Culture is transmitted and perpetuated over time, and it also varies when doing so. This occurs in formal and informal education: both that which is part of the educational and cultural policies of a State in question, through its schools, museums, artistic and historical programming; as the one that is transmitted between parents and children, between groups of influence, media and common, everyday speech, in which values and popular points of view are reinforced.
In many ways it seeks to preserve the culture (its traditional content and inherited from local ancestors), but it is also known that the cultural field is a living organism and in perpetual mutation, as well as a battlefield: so there are speeches in preparation and others in frank loss, over time.
In the culture the beliefs of a specific human group are contained: their specific modes of religiosity, their superstitions, their magical or primitive reminiscences. But also his faith in science, in modern doctrines of progress or his fervor for philosophy and the arts of thought, as tools of interpretation of the world that surrounds us.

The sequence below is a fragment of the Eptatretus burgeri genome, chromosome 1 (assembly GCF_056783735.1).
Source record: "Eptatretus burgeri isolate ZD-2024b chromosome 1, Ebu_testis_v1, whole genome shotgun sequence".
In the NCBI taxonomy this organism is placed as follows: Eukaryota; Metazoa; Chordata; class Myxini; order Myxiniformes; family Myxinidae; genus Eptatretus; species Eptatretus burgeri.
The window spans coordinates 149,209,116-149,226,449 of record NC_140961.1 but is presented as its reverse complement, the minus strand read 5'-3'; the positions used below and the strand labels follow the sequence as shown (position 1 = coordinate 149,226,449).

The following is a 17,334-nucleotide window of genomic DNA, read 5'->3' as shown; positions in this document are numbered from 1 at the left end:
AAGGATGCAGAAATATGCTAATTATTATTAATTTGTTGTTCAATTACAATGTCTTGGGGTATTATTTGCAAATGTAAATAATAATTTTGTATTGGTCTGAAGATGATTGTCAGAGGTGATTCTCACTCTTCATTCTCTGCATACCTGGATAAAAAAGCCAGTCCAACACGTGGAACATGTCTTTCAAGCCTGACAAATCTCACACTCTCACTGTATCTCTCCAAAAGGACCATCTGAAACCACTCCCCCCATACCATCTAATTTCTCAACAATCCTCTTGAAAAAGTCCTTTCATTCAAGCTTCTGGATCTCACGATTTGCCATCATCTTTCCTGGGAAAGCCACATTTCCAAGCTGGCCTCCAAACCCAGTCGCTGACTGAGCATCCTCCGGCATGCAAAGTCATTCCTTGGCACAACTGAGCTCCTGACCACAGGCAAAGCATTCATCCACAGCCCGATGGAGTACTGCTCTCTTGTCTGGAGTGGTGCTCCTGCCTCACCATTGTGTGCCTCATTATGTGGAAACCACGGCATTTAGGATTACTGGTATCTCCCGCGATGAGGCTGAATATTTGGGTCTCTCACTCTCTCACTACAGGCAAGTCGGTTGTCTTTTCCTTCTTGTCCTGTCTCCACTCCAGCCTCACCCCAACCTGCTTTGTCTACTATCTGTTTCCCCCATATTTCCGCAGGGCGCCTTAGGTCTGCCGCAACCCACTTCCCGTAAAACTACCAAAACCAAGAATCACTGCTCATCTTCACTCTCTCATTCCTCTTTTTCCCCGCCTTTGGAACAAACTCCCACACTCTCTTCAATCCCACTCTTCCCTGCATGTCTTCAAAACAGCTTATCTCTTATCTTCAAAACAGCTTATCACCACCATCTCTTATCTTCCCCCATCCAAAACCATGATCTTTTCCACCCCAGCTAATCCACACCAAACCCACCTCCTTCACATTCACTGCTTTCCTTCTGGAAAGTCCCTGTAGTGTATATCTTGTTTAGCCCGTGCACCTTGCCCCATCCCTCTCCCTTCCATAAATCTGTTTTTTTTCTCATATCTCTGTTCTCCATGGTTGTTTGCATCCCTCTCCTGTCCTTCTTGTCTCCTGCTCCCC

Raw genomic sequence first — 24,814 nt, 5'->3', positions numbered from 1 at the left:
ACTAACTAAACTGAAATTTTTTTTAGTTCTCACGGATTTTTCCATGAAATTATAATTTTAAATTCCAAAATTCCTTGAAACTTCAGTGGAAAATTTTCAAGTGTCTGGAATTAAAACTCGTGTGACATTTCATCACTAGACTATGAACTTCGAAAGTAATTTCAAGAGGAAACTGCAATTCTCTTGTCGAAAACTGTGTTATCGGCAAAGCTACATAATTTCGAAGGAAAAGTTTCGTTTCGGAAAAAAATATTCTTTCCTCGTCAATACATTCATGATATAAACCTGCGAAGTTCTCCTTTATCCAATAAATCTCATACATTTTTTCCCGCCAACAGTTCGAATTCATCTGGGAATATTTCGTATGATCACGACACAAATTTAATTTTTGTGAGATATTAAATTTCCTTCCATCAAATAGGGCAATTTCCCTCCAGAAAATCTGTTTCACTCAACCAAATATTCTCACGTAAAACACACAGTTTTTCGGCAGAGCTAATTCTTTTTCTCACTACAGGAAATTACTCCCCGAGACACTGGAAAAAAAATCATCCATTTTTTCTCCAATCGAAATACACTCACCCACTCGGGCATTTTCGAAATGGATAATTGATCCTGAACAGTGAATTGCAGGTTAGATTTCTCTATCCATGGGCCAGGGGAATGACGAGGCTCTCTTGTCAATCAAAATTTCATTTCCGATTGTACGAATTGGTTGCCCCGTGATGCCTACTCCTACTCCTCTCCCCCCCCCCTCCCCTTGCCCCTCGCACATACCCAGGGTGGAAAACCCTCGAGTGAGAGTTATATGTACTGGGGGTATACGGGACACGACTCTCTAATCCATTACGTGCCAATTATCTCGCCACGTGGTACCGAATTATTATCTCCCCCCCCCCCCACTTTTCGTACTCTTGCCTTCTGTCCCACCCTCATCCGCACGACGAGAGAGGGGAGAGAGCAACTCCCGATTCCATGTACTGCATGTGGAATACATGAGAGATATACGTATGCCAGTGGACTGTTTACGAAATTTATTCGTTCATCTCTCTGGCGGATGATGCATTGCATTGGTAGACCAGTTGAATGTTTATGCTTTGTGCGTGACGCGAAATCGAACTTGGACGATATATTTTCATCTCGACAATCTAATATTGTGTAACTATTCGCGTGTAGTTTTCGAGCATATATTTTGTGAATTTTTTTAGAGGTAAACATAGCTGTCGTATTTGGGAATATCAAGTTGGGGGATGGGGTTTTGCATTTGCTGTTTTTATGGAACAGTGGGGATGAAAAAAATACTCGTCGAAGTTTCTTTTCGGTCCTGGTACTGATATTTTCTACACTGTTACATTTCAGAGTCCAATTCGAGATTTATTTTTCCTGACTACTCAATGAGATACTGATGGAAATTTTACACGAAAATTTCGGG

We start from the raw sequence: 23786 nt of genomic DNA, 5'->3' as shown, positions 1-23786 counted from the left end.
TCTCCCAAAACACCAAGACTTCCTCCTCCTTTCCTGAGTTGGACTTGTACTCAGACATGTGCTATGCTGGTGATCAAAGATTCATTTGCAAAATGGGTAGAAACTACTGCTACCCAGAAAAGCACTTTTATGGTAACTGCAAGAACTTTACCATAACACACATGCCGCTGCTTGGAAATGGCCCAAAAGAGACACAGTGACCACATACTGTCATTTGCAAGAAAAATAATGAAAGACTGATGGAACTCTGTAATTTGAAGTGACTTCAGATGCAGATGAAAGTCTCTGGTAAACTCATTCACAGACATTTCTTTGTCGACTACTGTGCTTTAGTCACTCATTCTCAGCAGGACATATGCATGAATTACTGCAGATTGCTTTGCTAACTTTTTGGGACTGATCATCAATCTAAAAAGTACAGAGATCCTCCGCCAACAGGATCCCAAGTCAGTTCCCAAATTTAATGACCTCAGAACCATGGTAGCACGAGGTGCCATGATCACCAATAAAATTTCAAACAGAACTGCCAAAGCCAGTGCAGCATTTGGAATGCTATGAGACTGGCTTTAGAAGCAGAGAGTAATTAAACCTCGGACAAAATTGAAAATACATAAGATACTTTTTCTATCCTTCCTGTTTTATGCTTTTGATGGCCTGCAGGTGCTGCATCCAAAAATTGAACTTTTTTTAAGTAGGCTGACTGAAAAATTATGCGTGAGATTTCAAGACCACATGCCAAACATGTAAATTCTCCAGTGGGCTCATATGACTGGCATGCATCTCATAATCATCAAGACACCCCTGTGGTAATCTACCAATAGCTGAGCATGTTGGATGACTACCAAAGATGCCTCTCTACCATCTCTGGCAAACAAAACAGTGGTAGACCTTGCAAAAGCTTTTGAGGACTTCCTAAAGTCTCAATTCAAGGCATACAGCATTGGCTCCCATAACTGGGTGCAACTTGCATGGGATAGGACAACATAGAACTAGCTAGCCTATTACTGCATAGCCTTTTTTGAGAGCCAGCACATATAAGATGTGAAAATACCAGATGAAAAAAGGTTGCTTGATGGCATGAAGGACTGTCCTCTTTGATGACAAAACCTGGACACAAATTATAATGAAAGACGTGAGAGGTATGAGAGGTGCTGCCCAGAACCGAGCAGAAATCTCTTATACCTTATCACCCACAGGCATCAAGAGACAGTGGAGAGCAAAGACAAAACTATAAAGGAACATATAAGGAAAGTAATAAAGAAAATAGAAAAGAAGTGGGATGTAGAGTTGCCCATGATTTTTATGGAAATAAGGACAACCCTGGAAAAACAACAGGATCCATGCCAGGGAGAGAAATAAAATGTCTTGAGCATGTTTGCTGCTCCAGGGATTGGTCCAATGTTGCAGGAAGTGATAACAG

8. Values, norms and sanctions
The moral and ethical teaching is also part of the cultural content of nations. His approaches to the other, to the law, to crime, his ideas of the punishable, the advisable and the reprobate, often from the hand of his political and religious thought. Courtesy, protocol, the ordering of social roles and the sense of justice are part of it.
9. The high and low culture
The artistic, philosophical and architectural manifestations of a people are perhaps the most visible, exportable and celebrated part of their culture. All of these manifestations are considered high culture when in contact with the discourse of the elites and low culture or popular culture when it represents the traditional models of folklore and the masses.
Although you may not think so, science and technology are an important part of contemporary culture. Not only because of its importance in making the world a place similar to what we imagine, but because they model, pollute and are part of our way of interrelating.
Today we talk about digital culture, culture 2.0 and other terms that point to a growing sector of the cultural exercise that occurs on the Internet and social networks.